December 16, 2010
I suppose it was inevitable that the movie Fair Game would be controversial in some way. What I took to be a move primarily about the effects on Valerie Plame’s marriage and life of her being ‘outed’ as a covert CIA operative, is, according to the director, Doug Liman, is “about the President of the United States lying to the American people, and what happened to the people that challenged him”. This from an article at CJR.org in response to an editorial in the Wall Street Journal by Judith Miller (a journalist who was herself caught up in reporting the issues of the case at the time.) Both articles are worth reading for anyone interested in the history, but they are also examples of the polemic that is so divisive in the US at the moment where any deviance from a party line (on either end of the political spectrum) gets a vigorous party line response. I would not accuse President Bush of lying to the American people in the sense of some personal and morally culpable choice. At the same time, and however it came about, a lie was told which was a critical part of the argument that Iraq had weapons of mass destruction, and so part of the case for American engaging in a war of aggression, the costs of which we will be paying for generations to come. (Serious question: Is that, as I believe, an indisputable statement of fact? Or is that somehow a political statement, meaning someone would not like it said?)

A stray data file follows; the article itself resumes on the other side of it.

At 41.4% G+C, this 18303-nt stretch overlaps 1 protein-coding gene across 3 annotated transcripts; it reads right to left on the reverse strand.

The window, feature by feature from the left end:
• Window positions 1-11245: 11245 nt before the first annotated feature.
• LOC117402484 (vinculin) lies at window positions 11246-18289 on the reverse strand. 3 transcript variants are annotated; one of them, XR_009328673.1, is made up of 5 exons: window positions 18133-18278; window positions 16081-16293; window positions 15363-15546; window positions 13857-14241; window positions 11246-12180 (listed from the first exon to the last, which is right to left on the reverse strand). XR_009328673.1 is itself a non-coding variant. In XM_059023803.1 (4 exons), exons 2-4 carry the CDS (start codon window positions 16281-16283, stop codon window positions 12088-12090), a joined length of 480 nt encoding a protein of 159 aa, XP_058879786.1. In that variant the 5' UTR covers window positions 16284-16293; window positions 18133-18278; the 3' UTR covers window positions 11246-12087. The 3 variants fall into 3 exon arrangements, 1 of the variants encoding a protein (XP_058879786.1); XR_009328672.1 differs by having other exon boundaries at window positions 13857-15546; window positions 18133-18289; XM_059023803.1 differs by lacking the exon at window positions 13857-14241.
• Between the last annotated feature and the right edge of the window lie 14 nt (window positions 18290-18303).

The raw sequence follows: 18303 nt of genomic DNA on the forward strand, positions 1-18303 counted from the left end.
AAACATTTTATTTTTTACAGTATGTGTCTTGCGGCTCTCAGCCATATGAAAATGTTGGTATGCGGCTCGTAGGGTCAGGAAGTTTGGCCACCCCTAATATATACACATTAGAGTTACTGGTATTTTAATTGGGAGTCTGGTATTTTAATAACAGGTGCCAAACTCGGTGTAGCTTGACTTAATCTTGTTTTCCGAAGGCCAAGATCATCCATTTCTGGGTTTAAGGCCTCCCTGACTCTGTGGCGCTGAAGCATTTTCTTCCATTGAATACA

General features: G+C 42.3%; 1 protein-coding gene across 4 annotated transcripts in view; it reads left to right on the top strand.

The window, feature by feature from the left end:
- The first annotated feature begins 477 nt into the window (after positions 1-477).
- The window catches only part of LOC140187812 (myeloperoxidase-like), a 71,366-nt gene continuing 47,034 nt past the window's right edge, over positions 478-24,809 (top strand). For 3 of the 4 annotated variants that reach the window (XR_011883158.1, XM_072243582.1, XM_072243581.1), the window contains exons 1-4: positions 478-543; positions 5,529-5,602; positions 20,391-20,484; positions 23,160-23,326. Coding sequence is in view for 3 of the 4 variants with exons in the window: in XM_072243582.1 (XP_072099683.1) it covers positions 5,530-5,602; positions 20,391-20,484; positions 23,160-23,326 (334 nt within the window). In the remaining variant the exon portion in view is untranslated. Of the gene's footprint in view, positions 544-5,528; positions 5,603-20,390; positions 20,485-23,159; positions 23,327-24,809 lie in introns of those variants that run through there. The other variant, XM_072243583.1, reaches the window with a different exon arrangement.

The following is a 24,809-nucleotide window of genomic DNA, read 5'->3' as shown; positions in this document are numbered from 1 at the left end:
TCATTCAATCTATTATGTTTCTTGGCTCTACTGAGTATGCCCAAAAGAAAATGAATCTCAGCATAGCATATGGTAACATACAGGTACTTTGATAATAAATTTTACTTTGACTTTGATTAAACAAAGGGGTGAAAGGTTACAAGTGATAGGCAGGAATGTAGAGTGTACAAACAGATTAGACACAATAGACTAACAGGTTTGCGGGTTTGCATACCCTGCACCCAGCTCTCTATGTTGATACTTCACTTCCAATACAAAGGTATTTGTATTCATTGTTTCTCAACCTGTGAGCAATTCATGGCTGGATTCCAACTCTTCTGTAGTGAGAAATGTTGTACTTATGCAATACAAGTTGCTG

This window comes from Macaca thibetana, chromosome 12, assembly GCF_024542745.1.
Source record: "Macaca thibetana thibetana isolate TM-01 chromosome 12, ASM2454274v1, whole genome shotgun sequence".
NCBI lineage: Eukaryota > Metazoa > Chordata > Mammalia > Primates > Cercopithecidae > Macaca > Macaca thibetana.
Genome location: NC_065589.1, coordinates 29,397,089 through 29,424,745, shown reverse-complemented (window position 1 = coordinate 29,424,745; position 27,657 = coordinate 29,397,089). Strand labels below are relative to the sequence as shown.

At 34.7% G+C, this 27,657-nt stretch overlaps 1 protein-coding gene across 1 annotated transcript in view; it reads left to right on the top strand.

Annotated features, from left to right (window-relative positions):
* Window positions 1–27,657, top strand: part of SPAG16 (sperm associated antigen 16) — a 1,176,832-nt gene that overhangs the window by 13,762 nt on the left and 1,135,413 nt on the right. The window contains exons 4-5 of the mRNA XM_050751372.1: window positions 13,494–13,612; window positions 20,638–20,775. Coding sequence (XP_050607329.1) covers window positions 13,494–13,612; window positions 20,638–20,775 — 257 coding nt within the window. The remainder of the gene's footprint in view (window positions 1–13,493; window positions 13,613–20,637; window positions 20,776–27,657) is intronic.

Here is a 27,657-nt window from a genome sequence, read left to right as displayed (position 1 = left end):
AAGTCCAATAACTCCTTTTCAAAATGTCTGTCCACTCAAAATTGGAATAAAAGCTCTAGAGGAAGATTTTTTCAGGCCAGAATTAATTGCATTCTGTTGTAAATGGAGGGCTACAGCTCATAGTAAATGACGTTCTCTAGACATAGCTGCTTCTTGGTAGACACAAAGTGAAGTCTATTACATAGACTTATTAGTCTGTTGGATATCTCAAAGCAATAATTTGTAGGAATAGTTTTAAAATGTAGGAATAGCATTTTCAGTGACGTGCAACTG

Fast forward to the kind of rhetoric around President Obama’s ‘tax deal’. While I do not understand the logic of being both against the deficit, AND against any ending of temporary tax cuts for people earning over $250,000 per year AND supporting the costs of two wars, I do get that letting some temporary tax cuts go a little longer in exchange for the continuation of unemployment benefits is worth doing. There are too many people hurting right now to play games with their lives for a principle. I’m pro-pragmatism.